Brightburn (2019) reviewed by Jonathan Berk

Softer than a baby’s blanky! More powerful than a lawnmower blade! Able to leap over sensible plot points in a single bound! Yeah, it’s Brightburn (2019)! I was super hyped for this film because the premise is such a compelling one. Unless you’ve avoided the major comic book heroes, you are likely familiar with Superman’s origin story: a baby sent to Earth from a dying planet who was fortunate enough to be found by an old couple who adopted him and raised them as their own wholesome son. But…what if that baby – who turns out to be one of the most powerful beings on the planet – wasn’t so wholesome?

Brightburn has cool scenes, but they’re connected by weak storytelling

In Brightburn, Tori (Elizabeth Banks) and Kyle Breyer (David Denman) have had no success having children – but a spaceship crashes on their land, carrying their long sought after the little bundle of joy. Twelve years later, Brandon (Jackson A. Dunn) is starting to go through changes and is questioning where he comes from. It is at this point that I have to decide what to omit as potential spoiler content, as the motivation for this darker take on Superman isn’t revealed in the trailers (although almost every other major moment sure is!).

My biggest issue with this film is the character motivations, and huge leaps in logic they often take. Basically, it’s the inconsistent plotting of the story that really wrecked my overall enjoyment of the film. There are scenes in Brightburn that want us to think Brandon turns to the “darkside” because he isn’t accepted by his peers. Then it almost seems to attempt to blame hormones for his lashing out, as though the whole film is just a take on “what if Superman really couldn’t handle puberty?” There are implications that Brandon is essentially a sleeper agent from whatever species he’d come from, and has been activated. It was painful to watch the movie not seem to know why we were going to get the cool scenes of superhero horror.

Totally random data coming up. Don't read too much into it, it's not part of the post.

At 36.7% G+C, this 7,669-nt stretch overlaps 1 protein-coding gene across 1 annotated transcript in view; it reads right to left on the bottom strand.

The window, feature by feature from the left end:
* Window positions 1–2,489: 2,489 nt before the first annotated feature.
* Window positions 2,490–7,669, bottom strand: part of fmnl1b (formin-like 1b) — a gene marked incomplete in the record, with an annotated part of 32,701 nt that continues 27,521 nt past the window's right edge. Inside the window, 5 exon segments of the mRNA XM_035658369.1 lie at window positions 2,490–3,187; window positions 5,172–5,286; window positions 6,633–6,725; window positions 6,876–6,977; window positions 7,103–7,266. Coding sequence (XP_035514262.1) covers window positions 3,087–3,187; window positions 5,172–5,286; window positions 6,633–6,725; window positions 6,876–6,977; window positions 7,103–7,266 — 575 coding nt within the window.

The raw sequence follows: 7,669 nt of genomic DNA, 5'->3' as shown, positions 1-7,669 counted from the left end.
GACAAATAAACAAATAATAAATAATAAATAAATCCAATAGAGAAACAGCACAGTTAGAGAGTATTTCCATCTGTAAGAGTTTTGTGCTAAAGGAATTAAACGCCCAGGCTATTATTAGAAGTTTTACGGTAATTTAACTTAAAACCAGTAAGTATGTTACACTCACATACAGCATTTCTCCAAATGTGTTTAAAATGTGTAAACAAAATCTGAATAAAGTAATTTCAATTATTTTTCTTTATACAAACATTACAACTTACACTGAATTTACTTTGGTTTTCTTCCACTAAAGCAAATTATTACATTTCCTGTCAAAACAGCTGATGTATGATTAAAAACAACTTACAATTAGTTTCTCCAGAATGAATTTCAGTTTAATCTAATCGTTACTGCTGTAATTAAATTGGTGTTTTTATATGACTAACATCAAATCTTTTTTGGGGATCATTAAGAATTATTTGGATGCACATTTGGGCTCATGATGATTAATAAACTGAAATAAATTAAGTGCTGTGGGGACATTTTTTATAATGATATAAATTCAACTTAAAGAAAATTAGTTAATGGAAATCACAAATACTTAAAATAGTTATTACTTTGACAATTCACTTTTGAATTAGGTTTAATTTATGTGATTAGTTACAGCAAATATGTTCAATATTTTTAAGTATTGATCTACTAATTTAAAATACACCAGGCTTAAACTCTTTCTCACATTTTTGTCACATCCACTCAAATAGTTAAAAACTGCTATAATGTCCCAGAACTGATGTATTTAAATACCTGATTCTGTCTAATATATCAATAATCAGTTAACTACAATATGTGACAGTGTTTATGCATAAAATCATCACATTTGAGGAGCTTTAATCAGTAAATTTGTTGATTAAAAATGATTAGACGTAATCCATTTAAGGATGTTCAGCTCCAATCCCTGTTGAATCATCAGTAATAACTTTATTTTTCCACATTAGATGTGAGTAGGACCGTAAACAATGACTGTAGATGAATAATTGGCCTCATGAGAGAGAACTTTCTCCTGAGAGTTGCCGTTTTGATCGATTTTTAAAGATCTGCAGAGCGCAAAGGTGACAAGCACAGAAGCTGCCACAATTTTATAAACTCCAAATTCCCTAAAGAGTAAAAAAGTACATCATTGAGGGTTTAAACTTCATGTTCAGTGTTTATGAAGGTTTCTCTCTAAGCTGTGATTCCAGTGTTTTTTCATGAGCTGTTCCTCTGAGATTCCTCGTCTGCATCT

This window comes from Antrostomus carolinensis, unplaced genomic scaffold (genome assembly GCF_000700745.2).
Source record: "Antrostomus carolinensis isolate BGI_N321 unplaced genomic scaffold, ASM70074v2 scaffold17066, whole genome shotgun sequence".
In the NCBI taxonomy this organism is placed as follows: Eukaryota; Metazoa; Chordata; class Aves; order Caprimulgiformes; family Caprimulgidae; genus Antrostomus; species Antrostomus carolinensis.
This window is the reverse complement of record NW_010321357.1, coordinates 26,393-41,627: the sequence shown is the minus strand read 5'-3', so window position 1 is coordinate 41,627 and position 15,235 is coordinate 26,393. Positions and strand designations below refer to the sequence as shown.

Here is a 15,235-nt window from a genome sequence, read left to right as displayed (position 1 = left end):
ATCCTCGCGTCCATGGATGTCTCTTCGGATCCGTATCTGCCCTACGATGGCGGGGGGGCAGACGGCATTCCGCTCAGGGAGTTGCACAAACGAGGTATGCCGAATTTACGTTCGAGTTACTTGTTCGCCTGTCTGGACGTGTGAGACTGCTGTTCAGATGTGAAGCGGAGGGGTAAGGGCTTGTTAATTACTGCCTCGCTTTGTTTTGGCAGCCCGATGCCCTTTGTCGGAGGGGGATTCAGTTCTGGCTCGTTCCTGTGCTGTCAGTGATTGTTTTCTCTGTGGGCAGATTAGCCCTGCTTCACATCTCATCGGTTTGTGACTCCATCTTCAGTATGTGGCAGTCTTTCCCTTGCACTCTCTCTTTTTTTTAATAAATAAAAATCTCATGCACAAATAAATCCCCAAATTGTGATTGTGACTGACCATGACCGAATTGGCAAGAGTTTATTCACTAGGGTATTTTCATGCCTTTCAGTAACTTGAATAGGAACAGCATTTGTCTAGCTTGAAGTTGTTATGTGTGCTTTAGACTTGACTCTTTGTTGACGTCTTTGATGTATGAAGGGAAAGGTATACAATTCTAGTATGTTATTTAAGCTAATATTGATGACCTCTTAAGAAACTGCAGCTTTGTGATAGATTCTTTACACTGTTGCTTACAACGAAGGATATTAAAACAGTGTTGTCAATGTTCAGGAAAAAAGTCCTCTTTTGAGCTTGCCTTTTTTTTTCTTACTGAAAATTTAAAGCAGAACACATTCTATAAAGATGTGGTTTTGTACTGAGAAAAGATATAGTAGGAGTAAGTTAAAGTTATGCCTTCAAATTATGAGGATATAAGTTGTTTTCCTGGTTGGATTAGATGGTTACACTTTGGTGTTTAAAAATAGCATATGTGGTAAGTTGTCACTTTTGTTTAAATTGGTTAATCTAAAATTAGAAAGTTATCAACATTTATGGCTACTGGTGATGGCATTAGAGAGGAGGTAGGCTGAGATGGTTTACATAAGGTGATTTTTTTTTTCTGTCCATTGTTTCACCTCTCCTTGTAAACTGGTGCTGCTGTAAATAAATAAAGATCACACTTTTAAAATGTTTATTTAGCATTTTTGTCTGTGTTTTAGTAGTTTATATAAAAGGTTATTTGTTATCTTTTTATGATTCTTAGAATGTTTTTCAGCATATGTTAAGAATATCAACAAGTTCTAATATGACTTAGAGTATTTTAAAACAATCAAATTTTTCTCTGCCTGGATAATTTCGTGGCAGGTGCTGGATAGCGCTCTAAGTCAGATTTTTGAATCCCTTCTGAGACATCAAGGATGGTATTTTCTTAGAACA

This inconsistency with why characters do what they do is actually pretty consistent throughout the film. Kyle, Tori, and Brandon are joined by Noah (Matt Jones) and Merilee (Meredith Hagner) at Brandon’s twelfth birthday dinner. Noah gets Brandon a hunting rifle, to which Kyle loses his mind. This is the first time Brandon apparently ever talks back and really disrespects his father, and it is a rather tense scene. However, this anger over giving Brandon a gun really doesn’t make sense, as we later see Kyle hunting.  The gun doesn’t play a factor in the plot again, though it does show up several scenes later with no real purpose; this moment ultimately just feels like fabricated tension designed to show that Brandon has darkness lurking just beneath the surface.

Fortunately, the parts with Brandon going all sorts of evil are quite insane. There is a wealth of gore in this film, and much of it felt like pretty original set pieces. Much like old Jason movies got very inventive with the kill sequences, Brightburn is able to pose the question of how would someone with these kinds of powers (some of which are poorly defined in the film) murder people who he deemed unworthy of life. That’s not to say the way in which he handles things totally makes sense if you scrutinize for motivation, but they do work as horror elements. There was one moment that I could not watch, as it hit on a phobia so hard that I was genuinely squirming in my seat.

Despite my issues with the characters, I do feel that the cast did a great job. Dunn managed to be just charming enough that I could buy Banks and Denman denying some early warning signs. Dunn is then immensely creepy and manages to make the character seem suddenly much more in control when he takes on his new persona. I mostly like the costume design and the logo shown frequently in the trailer, despite it being another major plot point that is just stupid in the film. So stupid, in fact, that my friend and I looked at each other when it was brought up and laughed derisively.

Final thoughts…

Brightburn delivers some of what I hoped to get from this story and failed horribly with much more. It is one of those types of films where the potential for the premise I had in my head just didn’t come together on the big screen. I don’t think it’s a bad movie, but it clearly had so much room to be an incredible one that it is difficult not to be disappointed. Brightburn earns the Not a Total Waste of Time rating.

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